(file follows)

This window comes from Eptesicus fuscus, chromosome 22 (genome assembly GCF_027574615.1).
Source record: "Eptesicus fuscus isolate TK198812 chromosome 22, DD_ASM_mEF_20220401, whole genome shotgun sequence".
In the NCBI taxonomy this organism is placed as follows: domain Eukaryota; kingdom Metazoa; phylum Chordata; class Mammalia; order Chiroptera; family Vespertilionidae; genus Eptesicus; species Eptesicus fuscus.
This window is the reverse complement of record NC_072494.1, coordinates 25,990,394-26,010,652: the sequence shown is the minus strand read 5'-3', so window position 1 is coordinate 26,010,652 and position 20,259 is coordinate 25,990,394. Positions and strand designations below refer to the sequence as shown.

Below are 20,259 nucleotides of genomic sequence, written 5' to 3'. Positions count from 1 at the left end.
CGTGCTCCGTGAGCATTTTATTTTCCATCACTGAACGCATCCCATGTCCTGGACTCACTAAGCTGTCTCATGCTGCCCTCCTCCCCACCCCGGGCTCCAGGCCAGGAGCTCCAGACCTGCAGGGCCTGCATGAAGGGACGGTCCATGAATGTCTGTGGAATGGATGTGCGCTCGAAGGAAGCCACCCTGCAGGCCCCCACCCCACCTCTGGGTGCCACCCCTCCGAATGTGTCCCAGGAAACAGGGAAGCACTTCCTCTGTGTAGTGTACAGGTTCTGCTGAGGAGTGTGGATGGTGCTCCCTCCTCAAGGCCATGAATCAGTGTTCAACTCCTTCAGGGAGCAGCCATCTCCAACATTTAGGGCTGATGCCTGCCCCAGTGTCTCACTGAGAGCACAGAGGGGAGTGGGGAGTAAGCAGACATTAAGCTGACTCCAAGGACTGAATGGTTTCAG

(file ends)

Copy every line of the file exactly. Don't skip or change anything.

This window comes from Eptesicus fuscus, chromosome 22 (genome assembly GCF_027574615.1).
Source record: "Eptesicus fuscus isolate TK198812 chromosome 22, DD_ASM_mEF_20220401, whole genome shotgun sequence".
In the NCBI taxonomy this organism is placed as follows: domain Eukaryota; kingdom Metazoa; phylum Chordata; class Mammalia; order Chiroptera; family Vespertilionidae; genus Eptesicus; species Eptesicus fuscus.
This window is the reverse complement of record NC_072494.1, coordinates 25,990,394-26,010,652: the sequence shown is the minus strand read 5'-3', so window position 1 is coordinate 26,010,652 and position 20,259 is coordinate 25,990,394. Positions and strand designations below refer to the sequence as shown.

Below are 20,259 nucleotides of genomic sequence, written 5' to 3'. Positions count from 1 at the left end.
CGTGCTCCGTGAGCATTTTATTTTCCATCACTGAACGCATCCCATGTCCTGGACTCACTAAGCTGTCTCATGCTGCCCTCCTCCCCACCCCGGGCTCCAGGCCAGGAGCTCCAGACCTGCAGGGCCTGCATGAAGGGACGGTCCATGAATGTCTGTGGAATGGATGTGCGCTCGAAGGAAGCCACCCTGCAGGCCCCCACCCCACCTCTGGGTGCCACCCCTCCGAATGTGTCCCAGGAAACAGGGAAGCACTTCCTCTGTGTAGTGTACAGGTTCTGCTGAGGAGTGTGGATGGTGCTCCCTCCTCAAGGCCATGAATCAGTGTTCAACTCCTTCAGGGAGCAGCCATCTCCAACATTTAGGGCTGATGCCTGCCCCAGTGTCTCACTGAGAGCACAGAGGGGAGTGGGGAGTAAGCAGACATTAAGCTGACTCCAAGGACTGAATGGTTTCAG